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Neuroma – An Injury of the Forefoot

A neuroma is a benign growth of nerve tissue in the forefoot between the metatarsal bones. It is caused by forces that pinch the relevant branch of the nerve, usually as it passes the narrow gap between the metatarsal heads.

The classic symptoms of this condition can include pain in the forefoot, usually in the bottom of the ball of the feet, though it can be felt on top too; with intermittent shooting pains into the affected toes. Burning and tingling, as well as sensations of numbness, are often reported.

This nerve in question is caused to grow by any force that places too much friction or shear forces between the metatarsal heads. Your natural biomechanics (the way you walk or run) may put excess forces through this area over time. Common external causes and/or aggravators of this condition include improperly fitting footwear (e.g. insufficiently wide or with a higher heel), walking on uneven surfaces (e.g. sand), pivoting or changing direction, or any activity that places more forces through the forefoot (e.g. running).

This condition is more common between the middle toes (i.e. between the third and fourth, or between the second and third toes) although it can occur between any or all metatarsals or even from the pressure to the nerves on the sides of the forefoot. The neuroma site in question is technically preceded by different surnames depending on the inter-metatarsal site (e.g. Joplin’s, Heuter’s, or Houser’s Neuromas). Although a ‘Morton’s Neuroma’ is most commonly cited as referring to any neuroma, this technically only includes a neuroma between the third and fourth metatarsals.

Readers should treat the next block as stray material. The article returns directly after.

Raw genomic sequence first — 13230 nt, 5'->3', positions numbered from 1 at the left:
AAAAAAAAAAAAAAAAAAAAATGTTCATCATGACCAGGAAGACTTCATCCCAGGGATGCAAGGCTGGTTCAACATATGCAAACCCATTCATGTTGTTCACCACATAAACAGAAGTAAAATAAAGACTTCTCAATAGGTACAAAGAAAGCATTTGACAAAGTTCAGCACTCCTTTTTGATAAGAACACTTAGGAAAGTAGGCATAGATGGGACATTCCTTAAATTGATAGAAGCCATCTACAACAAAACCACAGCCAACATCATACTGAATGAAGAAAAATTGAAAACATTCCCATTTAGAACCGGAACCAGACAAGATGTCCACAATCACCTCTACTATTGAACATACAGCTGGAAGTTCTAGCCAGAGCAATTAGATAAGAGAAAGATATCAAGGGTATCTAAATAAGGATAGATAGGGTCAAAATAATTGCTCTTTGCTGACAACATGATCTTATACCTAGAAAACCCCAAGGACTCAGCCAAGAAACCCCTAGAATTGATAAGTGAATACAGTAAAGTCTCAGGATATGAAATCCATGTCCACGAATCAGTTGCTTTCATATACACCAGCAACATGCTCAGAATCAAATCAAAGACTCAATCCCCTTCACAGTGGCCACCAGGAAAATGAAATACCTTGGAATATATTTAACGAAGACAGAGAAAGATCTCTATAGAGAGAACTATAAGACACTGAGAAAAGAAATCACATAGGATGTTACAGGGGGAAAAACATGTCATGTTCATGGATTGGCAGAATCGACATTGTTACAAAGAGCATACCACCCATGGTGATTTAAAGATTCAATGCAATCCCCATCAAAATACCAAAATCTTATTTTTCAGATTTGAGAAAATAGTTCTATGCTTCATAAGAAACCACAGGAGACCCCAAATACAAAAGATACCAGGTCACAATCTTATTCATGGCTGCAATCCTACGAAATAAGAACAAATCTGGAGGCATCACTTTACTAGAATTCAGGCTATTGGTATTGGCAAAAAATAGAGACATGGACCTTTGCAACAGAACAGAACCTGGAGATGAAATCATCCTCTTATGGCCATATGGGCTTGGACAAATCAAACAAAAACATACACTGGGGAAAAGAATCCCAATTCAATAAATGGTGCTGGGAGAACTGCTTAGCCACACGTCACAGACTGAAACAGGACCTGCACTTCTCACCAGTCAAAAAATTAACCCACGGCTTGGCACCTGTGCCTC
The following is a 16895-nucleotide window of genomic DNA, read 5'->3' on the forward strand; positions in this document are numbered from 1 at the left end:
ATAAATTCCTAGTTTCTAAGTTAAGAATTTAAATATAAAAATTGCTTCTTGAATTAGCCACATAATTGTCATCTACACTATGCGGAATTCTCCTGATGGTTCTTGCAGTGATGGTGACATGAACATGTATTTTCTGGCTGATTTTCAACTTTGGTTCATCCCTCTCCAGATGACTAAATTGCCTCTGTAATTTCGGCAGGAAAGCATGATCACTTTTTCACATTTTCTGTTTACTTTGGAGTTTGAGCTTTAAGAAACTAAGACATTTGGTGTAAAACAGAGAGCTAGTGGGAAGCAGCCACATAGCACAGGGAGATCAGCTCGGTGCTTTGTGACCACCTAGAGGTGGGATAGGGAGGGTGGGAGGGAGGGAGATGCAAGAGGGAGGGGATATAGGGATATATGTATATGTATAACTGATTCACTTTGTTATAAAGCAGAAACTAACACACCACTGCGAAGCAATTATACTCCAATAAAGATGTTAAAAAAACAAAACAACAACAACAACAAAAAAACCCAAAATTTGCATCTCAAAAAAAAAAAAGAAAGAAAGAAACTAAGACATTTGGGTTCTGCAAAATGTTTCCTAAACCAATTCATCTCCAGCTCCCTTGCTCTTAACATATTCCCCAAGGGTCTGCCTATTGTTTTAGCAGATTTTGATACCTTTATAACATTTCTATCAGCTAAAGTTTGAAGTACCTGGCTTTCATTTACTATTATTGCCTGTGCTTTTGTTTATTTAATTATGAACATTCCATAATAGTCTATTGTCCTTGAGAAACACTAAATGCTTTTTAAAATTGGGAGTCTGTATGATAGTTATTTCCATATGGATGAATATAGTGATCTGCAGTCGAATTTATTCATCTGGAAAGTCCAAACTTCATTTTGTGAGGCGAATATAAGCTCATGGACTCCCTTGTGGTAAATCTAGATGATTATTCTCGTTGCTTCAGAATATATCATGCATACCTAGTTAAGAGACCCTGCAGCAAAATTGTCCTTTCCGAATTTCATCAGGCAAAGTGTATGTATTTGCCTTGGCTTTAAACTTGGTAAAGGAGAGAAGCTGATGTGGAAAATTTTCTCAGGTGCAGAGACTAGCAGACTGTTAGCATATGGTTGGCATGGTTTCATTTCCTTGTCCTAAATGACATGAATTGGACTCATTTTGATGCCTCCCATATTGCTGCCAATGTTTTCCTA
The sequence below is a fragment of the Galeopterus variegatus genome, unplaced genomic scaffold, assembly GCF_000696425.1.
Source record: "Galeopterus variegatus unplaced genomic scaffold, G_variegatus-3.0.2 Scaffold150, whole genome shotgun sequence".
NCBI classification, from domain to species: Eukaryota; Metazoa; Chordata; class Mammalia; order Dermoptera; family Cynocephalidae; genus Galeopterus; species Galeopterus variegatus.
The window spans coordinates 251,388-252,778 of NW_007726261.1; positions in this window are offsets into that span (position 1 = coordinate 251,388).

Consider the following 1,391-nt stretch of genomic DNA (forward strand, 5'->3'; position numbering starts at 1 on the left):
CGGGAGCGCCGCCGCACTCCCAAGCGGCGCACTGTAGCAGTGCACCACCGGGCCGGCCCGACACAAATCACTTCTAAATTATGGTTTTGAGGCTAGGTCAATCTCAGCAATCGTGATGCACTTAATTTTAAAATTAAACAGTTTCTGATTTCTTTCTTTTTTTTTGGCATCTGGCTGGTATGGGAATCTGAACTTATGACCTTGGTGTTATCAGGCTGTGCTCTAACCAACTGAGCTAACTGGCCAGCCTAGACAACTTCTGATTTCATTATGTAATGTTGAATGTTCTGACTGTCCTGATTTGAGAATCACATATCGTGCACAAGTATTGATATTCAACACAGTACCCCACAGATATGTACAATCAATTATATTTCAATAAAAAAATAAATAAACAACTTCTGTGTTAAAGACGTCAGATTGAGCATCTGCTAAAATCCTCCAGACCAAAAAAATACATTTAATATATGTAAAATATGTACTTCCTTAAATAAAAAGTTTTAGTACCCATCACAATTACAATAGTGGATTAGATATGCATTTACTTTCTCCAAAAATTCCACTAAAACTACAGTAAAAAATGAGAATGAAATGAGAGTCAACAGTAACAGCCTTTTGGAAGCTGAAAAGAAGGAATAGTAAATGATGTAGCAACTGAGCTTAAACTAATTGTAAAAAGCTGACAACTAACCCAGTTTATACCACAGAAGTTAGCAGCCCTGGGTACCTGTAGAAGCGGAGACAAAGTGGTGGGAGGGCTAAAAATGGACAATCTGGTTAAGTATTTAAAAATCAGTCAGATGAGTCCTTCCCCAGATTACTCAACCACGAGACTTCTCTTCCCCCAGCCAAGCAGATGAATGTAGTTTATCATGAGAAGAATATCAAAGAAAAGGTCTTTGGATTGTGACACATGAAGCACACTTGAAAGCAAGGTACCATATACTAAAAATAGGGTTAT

A neuroma between the 3rd and 4th metatarsal heads, commonly known as Morton's Neuroma

In addition to the above signs of a neuroma, there are other diagnostic tests your podiatrist will do in the clinic to determine the likelihood of a neuroma. In rare cases, an ultrasound scan may be suggested to confirm its presence and/or to check for other injured tissues in the area.

If believed to be a neuroma, there are several methods of treatment your podiatrist may recommend to treat the issue. The over-arching principle of management involves releasing pressure on the neuroma. This can be achieved in different ways. Selecting appropriate footwear is often key; as a minimum, the ‘toe box’ in the forefoot of the footwear must be wide enough; a firm massage to the area or the rolling of a golf ball between the metatarsal heads in the forefoot – if tolerated well – can sometimes help reduce pain; a soft ‘metatarsal dome’ device may be attached by your podiatrist to your foot or your shoe insole to lift up and separate the relevant metatarsals; taping and/or padding can help re-distribute pressures away from the effected area.

Based on the relief achieved from some of these strategies, pressure-redistributing features can be incorporated within a pre-made or custom-made orthotic which you can then change between appropriate footwear. Hands-on foot joint mobilisation, or the use of acupuncture needles in the appropriate trigger points by your podiatrist can also help. Failing these more conservative strategies, and in a bid to avoid neurectomy (surgery to remove the nerve), referral for a cortisone steroid injection can be arranged.

A 'U-shaped plantar metatarsal pad can ease forces on an inter-metatarsal neuroma

By Mark Dooley - 4 Life Podiatrist

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